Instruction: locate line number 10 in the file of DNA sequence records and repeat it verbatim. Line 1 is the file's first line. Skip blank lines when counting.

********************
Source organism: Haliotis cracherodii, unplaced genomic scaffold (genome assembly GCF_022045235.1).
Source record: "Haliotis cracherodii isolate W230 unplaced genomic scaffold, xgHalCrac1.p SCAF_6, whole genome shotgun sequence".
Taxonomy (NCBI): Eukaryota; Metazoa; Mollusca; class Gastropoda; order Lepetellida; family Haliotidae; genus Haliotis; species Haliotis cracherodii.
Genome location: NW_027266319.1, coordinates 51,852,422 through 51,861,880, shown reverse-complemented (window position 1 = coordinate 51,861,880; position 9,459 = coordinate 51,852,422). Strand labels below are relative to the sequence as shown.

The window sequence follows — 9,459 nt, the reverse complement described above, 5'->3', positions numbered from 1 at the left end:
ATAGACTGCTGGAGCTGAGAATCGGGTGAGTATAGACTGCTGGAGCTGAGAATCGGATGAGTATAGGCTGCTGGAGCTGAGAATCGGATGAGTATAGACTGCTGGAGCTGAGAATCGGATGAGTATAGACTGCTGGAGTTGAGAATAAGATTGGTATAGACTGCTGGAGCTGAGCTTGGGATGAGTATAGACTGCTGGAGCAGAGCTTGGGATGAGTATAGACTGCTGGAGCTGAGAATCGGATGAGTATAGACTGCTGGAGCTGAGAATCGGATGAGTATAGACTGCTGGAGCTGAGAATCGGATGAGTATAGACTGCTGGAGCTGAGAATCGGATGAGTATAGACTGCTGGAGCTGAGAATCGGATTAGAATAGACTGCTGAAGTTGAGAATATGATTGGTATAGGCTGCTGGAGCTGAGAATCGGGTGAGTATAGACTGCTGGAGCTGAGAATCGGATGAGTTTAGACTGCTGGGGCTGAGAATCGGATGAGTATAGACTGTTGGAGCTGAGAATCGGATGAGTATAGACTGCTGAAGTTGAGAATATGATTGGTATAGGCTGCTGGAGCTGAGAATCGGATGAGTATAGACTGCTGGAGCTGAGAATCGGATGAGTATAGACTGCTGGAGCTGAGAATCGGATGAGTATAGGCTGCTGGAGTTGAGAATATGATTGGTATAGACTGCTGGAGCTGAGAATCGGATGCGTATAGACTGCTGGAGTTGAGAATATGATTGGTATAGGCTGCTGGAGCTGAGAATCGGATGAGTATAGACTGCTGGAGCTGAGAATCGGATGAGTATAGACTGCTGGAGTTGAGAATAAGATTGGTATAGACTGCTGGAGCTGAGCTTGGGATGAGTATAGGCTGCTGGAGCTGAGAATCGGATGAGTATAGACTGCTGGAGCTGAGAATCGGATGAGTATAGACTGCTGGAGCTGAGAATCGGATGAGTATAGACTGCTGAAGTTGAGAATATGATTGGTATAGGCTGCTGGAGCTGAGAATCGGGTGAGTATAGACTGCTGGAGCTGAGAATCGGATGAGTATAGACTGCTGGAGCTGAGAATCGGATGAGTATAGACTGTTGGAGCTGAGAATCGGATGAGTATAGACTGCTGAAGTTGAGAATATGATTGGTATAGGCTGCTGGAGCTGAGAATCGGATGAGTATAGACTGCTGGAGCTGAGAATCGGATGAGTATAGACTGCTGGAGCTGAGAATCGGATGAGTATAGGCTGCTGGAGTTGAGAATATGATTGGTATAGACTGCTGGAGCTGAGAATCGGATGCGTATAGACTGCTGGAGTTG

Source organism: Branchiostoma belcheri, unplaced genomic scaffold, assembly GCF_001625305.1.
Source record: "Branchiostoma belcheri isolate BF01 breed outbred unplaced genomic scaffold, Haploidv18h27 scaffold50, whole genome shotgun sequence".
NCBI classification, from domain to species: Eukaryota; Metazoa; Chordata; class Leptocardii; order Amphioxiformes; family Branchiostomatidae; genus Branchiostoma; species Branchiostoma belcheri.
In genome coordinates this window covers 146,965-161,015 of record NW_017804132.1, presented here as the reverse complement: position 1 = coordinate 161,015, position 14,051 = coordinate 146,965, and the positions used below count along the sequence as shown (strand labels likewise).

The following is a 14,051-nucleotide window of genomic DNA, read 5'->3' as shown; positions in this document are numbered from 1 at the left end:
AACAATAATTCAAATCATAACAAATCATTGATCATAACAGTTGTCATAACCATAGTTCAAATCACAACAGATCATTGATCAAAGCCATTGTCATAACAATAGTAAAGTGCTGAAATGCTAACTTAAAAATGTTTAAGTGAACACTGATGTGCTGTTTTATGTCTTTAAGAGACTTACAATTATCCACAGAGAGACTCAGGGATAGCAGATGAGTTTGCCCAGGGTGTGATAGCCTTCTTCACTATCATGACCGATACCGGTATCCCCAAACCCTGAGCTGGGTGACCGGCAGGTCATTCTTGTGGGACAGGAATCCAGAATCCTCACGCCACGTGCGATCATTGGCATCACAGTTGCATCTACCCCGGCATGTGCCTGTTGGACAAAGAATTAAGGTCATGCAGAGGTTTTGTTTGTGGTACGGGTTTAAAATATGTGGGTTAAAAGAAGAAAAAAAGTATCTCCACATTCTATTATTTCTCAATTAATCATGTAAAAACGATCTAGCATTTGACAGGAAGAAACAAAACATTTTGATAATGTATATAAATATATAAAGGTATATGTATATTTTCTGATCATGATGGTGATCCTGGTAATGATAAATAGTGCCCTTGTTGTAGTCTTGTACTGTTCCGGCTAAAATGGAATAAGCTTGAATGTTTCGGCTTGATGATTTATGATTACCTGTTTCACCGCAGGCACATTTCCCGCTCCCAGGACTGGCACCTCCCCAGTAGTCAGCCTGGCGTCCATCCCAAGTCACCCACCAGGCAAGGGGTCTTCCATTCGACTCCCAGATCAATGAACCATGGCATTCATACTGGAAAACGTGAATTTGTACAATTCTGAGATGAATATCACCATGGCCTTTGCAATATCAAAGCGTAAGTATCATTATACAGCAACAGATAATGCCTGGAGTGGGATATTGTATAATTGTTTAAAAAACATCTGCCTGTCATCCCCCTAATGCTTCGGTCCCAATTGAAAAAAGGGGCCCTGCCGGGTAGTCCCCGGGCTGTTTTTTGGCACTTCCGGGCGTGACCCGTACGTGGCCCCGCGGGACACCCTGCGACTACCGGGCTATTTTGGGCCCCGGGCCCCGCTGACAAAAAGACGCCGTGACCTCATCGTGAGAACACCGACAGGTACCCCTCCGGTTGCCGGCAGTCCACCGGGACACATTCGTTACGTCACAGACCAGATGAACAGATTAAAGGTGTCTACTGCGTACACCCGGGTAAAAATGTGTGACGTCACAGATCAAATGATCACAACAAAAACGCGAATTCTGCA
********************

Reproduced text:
In genome coordinates this window covers 146,965-161,015 of record NW_017804132.1, presented here as the reverse complement: position 1 = coordinate 161,015, position 14,051 = coordinate 146,965, and the positions used below count along the sequence as shown (strand labels likewise).